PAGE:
- Good practice in adult social care: All of the above took place within the context of embedded good practice approaches of strengths-based working by information officers, social workers, occupational therapists, customer coordinators and others that puts the person at the centre of each conversation and focuses on their assets, provides high quality information and advice and works alongside the person to reach a tailored solution to meeting their needs for care and support.

I confirm that in making this decision I have considered the following in line with Wiltshire Council’s Constitution:

Key decision requirements: Yes

Views of relevant cabinet member(s), committee chairman, area board(s): Yes - leader and cabinet member

Consideration of the area boards and delegated decision checklist for officers on the issue of when and how to involve local councillors and area boards in decisions about local services: Yes

Implication of any council policy, initiative, strategy or procedure: yes

Consultation in accordance with requirements and expectations of consultation with the public: yes - A number of partner agencies were consulted including Elizabeth Disney, Wiltshire CCG

Range of options available: yes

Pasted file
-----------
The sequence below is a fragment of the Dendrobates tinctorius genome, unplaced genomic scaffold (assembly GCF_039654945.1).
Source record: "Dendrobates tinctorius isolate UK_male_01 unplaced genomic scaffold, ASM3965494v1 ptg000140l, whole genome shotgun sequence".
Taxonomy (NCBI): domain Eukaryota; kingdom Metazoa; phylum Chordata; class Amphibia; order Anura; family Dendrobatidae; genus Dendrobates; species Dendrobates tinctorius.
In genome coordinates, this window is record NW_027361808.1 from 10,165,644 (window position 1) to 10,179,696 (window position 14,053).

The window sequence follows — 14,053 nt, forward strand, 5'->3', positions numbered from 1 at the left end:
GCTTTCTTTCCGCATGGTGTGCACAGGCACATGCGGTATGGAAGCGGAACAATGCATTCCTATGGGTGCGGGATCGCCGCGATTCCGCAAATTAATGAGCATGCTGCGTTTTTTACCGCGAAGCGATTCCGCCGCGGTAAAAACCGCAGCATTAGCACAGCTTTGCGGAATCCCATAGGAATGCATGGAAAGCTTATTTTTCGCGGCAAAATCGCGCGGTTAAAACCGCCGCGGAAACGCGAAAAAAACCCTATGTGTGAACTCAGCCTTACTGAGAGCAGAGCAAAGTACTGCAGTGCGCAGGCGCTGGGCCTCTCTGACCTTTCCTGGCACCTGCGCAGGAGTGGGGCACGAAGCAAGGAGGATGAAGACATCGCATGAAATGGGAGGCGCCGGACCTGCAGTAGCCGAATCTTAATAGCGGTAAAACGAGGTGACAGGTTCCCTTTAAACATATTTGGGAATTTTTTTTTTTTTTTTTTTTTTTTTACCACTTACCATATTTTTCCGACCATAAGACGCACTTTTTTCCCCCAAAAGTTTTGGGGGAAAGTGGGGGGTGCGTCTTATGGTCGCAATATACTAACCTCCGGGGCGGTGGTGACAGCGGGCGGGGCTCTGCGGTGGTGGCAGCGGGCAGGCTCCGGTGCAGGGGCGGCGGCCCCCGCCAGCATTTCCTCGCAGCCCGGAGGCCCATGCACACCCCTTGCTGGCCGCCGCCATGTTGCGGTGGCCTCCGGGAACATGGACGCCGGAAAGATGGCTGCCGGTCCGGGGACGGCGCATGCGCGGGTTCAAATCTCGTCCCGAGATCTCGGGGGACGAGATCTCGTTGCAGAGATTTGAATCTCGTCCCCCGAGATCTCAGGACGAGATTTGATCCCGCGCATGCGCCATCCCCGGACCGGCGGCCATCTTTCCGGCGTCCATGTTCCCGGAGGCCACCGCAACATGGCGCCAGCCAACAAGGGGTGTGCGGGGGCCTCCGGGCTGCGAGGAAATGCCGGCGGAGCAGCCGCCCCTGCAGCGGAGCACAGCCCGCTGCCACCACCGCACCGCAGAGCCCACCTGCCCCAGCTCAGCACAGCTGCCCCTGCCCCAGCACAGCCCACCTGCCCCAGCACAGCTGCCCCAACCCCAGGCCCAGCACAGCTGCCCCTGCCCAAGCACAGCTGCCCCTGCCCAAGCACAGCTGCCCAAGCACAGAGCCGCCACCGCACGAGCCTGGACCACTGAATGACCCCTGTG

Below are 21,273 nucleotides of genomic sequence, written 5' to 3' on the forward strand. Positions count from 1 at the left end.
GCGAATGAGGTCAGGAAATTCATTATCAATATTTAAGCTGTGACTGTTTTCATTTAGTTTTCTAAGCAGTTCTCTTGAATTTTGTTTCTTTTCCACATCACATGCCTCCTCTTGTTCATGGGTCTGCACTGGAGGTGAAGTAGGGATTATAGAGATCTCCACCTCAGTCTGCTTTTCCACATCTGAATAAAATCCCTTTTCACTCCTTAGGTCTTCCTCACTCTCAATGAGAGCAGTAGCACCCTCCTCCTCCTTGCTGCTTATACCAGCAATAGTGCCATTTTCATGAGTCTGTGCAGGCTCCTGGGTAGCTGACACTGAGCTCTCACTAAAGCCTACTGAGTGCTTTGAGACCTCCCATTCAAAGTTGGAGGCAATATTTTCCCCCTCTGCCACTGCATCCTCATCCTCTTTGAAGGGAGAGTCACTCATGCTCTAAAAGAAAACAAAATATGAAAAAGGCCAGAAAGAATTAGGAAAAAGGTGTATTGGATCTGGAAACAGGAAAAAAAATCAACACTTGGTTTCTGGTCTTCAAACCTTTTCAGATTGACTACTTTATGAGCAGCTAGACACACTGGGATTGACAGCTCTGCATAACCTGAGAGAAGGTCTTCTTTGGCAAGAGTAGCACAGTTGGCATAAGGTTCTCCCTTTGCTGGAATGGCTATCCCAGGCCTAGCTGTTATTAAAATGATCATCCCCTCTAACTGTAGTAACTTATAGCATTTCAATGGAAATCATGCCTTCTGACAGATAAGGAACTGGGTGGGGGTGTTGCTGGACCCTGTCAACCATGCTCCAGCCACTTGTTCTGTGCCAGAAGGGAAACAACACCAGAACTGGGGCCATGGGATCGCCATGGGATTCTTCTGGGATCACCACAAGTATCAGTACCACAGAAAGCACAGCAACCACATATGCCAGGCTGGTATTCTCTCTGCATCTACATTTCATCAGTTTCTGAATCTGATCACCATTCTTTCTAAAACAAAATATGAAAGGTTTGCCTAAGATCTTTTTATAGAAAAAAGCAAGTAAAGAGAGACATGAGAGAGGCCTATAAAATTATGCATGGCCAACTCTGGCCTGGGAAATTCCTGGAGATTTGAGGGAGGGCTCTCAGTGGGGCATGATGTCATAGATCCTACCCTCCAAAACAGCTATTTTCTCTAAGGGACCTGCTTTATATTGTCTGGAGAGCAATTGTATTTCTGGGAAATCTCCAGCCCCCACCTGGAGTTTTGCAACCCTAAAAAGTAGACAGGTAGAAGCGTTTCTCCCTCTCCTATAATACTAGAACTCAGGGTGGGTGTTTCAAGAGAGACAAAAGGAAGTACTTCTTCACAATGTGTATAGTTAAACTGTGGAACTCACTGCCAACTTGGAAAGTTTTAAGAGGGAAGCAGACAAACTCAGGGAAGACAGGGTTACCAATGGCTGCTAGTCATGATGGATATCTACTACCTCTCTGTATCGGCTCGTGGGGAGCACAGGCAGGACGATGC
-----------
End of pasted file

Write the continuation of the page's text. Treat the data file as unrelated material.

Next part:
Staffing, financial and legal implications: yes

Risk assessment: yes

Involvement of statutory officers and/or directors: Terence Herbert - Chief Executive Officer, People; Alistair Cunningham, Chief Executive Officer, Place; Emma Legg Director, ASC Operations; Claire Edgar Director, LD and MH; Helen Jones, Director, Commissioning; Kim Holmes, Principal Social Worker

Regional or national guidance from other bodies: YES. National guidance confirms the requirement for a decision making report on stage 2 to be considered by the DASS and for the decision to be recorded

The council’s constitution: yes

This contract is suitable for execution under the e-signature process: NA

Alternative options considered:

Fully described in the four stages set out above.

Conflict of Interest: None

Background: As the Director for Adult Social Care I am responsible for any matters relating to adult social care in the County of Wiltshire on behalf of Wiltshire Council. The power to make a decision in respect of this matter is delegated to me pursuant to Wiltshire Council’s Constitution.

Contact: Alison Elliott Email: Alison.Elliott@wiltshire.gov.uk.

Publication date: 02/06/2020

Date of decision: 28/04/2020

Accompanying Documents: